This page is dedicated to past members of the New Brunswick Wildlife Federation.


1909 – 2008

Anthony Langen

A dedicated sportsman and wildlife conservationist who made the effort to make a difference.

A WWII veteran, Tony served with the RCAF from 1940 to 1961 and was employed by the Department of National Defence, Logistics Branch, No. 5 Supply Depot, Moncton from 1962 until his retirement in 1974.

From the early 1970’s to shortly before his passing, Tony held numerous positions with the N.B.W.F. and also the C.W.F. where he was a member of the C.W.F. Board of Directors.

Tony held the office as President of the N.B.W.F. in 1972-1973 and returned to the position in 1978-1979. He also was a 1st VP and 2nd VP and District Governor, South East. He had a keen interest in forestry and held the position of Forestry Committee Chair for many years and was the N.B.W.F. Director on the Canadian Forestry Association of N.B. At the 1974 N.B.W.F. AGM, Tony donated an award to be presented to the Branch with the most forestry related activities. The “Tony Langen Forestry Award” continues to be awarded annually nearly fifty years later.

Tony was also the N.B.W.F. representative on the Restigouche River Zone Management Committee.

Tony’s efforts were recognized by his peers and he was the recipient of the N.B.W.F. 1985 “Sportsman of the Year Award” and the 1988 N.B.W.F. “Appreciation Award”. In 1980, he was named as a N.B.W.F. Honourary Life Member, a position for which he took a very active role.

Tony’s outdoor passion was hunting deer and grouse and fishing for Atlantic salmon. For years, he and his wife Mary had a trailer at Quarryville. This enabled him to spend many hours fishing the Renous and the South Sevogle where his favourite spot was the Hovel Pool.

He was an eager participant of Crown Reserve opportunities. One of his most memorable trips, and at the age of 90, was with his son Michael and grandson, Jeffrey, when they all caught grilse.

One of the functions Tony performed at every N.B.W.F. AGM Banquet was to read the “Sportsman’s Grace” which he ended with a line which always brought a chuckle from those in attendance: “Good Food… Good Meat… Good Friends… Let’s Eat.

Prepared by
J. M.


1935 – 2014

Dan was the epitome of an outdoors man and wildlife conservationist. His career as an Air Traffic Controller with its shift scheduling allowed him the opportunity to maximize his time as a guide, outfitter, hunter and angler.

He guided for his friend, Fred Webb at his outfitting lodge located in the Tobique country. Lee Wulff was one of a number luminaries guided by Dan.

After retirement, Dan built Nash Bar Lodge located downriver from Blackville on the Southwest Miramichi River. With the assistance of his wife, Phyllis, the lodge gained an international reputation with guests such as John Randolph, Editor and Publisher of Fly Fisherman Magazine.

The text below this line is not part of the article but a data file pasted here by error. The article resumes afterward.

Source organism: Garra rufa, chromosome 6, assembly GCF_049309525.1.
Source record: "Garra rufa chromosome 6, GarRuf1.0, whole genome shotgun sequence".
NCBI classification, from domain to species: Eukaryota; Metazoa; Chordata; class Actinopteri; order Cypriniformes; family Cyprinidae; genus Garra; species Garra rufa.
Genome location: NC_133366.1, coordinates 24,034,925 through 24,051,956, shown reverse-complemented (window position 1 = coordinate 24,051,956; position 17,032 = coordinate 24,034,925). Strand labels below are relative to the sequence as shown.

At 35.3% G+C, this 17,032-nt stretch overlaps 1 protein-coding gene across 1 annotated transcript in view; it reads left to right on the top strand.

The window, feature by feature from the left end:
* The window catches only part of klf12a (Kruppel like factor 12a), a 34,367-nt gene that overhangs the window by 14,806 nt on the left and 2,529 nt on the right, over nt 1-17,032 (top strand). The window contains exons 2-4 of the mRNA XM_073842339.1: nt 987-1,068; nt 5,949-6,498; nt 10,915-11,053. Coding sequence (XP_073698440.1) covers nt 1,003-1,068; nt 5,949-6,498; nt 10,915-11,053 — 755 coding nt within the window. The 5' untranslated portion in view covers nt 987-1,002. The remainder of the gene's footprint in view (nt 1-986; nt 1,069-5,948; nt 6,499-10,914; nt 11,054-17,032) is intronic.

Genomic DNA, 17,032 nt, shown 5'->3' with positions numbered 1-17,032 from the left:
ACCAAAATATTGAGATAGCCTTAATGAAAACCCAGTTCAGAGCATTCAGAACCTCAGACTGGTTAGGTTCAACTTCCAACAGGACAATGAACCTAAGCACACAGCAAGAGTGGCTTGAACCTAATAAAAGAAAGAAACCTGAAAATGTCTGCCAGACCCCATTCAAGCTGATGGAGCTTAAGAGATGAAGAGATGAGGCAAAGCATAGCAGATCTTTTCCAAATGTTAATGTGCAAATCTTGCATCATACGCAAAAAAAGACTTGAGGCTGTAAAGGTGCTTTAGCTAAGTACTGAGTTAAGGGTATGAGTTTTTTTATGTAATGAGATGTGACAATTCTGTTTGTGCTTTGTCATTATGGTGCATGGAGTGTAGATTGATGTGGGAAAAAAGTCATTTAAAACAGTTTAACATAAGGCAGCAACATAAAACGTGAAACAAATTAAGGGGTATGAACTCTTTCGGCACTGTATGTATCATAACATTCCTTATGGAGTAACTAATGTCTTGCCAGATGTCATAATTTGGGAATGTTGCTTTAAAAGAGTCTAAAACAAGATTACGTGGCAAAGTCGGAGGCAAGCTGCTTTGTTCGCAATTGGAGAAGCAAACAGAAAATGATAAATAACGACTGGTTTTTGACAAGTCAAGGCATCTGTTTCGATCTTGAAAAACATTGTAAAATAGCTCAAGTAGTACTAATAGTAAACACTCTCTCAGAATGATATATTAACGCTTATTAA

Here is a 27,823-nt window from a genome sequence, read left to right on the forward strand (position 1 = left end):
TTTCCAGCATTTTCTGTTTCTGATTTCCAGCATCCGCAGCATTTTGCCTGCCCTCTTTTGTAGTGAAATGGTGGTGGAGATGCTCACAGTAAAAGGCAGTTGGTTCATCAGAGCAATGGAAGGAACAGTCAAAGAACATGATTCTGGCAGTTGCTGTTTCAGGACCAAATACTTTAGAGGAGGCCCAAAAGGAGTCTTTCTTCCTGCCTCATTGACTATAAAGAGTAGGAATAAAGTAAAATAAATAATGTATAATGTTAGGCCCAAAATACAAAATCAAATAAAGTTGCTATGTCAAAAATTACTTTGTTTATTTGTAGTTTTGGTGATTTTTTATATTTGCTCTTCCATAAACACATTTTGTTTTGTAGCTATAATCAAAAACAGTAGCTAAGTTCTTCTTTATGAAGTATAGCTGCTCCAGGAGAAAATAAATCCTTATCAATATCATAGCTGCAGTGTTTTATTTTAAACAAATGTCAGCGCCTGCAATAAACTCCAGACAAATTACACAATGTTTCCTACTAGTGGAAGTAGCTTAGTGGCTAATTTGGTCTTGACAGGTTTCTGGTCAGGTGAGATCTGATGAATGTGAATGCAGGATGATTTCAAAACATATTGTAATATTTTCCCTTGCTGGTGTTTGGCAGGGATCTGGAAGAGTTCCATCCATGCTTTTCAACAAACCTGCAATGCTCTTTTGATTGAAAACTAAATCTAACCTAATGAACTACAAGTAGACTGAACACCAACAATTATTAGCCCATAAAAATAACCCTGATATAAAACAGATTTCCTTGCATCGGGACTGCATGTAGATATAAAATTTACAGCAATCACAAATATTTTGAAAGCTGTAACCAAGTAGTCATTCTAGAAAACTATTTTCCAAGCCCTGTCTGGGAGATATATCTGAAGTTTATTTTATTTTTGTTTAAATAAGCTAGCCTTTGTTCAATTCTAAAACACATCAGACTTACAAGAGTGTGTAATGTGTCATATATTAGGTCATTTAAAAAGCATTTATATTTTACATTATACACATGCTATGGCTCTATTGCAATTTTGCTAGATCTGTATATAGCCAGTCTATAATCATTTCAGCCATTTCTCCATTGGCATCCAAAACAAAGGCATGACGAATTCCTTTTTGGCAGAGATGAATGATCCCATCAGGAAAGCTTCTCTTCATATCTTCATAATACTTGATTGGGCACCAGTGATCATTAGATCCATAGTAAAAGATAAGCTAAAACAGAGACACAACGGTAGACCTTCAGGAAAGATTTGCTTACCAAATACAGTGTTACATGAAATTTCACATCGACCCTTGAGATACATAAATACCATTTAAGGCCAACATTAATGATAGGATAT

Dan’s passions were hunting and fishing. He hunted racoons and bobcats with the big hounds. Many nights were spent running after the dogs as they chased a critter to tree. He also hunted grouse with the companionship of his Brittany and stalked deer in the hardwood ridges and mountains.

Dan began his role as a concerned wildlife conservationist as a member of the Moncton Fish & Game Association in the early 1970s. He went on to hold the positions of Secretary and later President of the Association. He was one of a small committee of fellow Air Traffic Controllers who established the Association’s first Annual Fund-Raising Sportsmen’s Supper in 1974, and which has continued for nearly fifty years.

Dan represented the Moncton Fish and Game Association as its Director on the Board of the N.B. Wildlife Federation and went on to hold the positions of 1st V.P., Secretary, President, Honourary Life Member and N.B.W.F. Director on the Canadian Wildlife Federation.

Two years before his retirement, Dan transferred to the Federal Department of Fisheries and Oceans (DFO), and worked on fish habitat in Atlantic Canada.

Dan loved to fish Atlantic salmon however, he never missed an opportunity to cast a line for any species available. He was an excellent mentor to anyone who was fortunate to join his adventures.

Dan Fowler: Guide, Outfitter, Angler, Hunter, Wildlife Conservationist and Mentor.

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On October 2nd 2016, the wildlife conservation community lost a dedicated volunteer and our Atlantic salmon lost its champion. As mentioned in Fred’s obituary: “besides being a devout gardener and superior cook, he was an avid angler and was fiercely committed to the cause of salmon conservation. He believed that fishing was the birthright of all New Brunswickers, and worked tirelessly to support recreational fishing for current and future generations“.

The N.B.W.F. family knew Fred as our long standing Fish Committee Chair. He served in that capacity for 41 years under 16 different Presidents.

Fred also held the following N.B.W.F. positions:

  • 1972- 1974 – Treasurer
  • 1983 – 1985 – 2nd Vice-President
  • 1985 – 1986 – 1st Vice-President